Why I direct: Charles Officer
"We all have a voice, we just have to find different ways to use them."
This line is uttered by Francine Valentine, the 12-year-old girl who is the focal point of Charles Officer's latest film, Unarmed Verses, which premiered at the Toronto International Hot Docs Festival earlier this week. The film tells the story of the Villaways public housing area in Toronto, which is facing imposed relocation, and how Francine, a shy, yet wise young girl, expresses herself through poetry and music in the Art Starts program amidst her community's upheaval.
It's the latest film from Officer, who is known for documentaries such as Mighty Jerome, the NFB feature on Canadian sprinter Harry Jerome, the recent CBC documentary The Skin We're In, and the drama feature Nurse.Fighter.Boy, which garnered 10 Genie nominations in 2008.
We spoke to Officer about the themes and motivations behind his larger body of work.
— Del Cowie, q digital staff
"I'm trying to present some things we don't know about. I'm not trying to make films about things we can find out on Wikipedia or find out online. I want to create films and work and things that are going to be added to those search engines, you know what I mean?"
"It really essentially comes down to the fact that there are voices we've heard before, but they are voices that aren't really provided space, and that's also based on your cultural background, it's based on your economic level of life you're living in. There's a stigma attached to kids of colour who grow up in [public] housing and they are trying to find a sense of pride within where they live and there's also a system in place that doesn't allow that pride to really flourish. I really, really wanted this film to allot them space and for them to be viewed with their voices. No statistics, no experts. All that other stuff you can find in other places."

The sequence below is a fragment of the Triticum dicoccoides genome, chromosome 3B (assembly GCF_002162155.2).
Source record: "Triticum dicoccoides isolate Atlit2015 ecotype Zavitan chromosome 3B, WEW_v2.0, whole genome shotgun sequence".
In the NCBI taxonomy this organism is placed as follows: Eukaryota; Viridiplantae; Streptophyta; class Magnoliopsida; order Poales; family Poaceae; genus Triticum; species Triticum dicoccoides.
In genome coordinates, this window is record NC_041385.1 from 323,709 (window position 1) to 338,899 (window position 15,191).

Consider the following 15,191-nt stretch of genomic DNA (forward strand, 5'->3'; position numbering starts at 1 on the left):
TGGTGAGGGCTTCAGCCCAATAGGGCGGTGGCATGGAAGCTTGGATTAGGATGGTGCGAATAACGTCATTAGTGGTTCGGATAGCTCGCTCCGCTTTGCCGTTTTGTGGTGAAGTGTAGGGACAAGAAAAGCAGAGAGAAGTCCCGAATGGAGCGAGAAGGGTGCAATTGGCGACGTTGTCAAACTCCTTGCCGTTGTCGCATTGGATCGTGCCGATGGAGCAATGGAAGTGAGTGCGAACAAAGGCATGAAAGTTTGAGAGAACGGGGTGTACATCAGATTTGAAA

"I'm trying to look at small and minute things that are more personal or whatever and reveal them as these larger, life-changing decisions that get overlooked based on making money. How do we get back to humanity within our culture, within black films, within black characters that I've seen?"
"There is a deep history in this country. I found out about [the razing of] Africville when I was 19 years old. And I was pissed. I found out about Harry Jerome 'cause I was invited on a date to the Harry Jerome Awards. I didn't know who the hell he was!"
"And the next thing you know, by the serendipitous way of things, I was asked to do a film about him and I was like, 'Hell yeah!' because it hasn't been done; it hasn't been documented and the more time goes it's like these things didn't exist. So yeah, I'm trying to build to that archive of our existence in this country and on this continent and throughout, and the human struggles. That is really the goal. And if there's space for films like Dumb and Dumber, no disrespect, then there's definitely space for stories like this."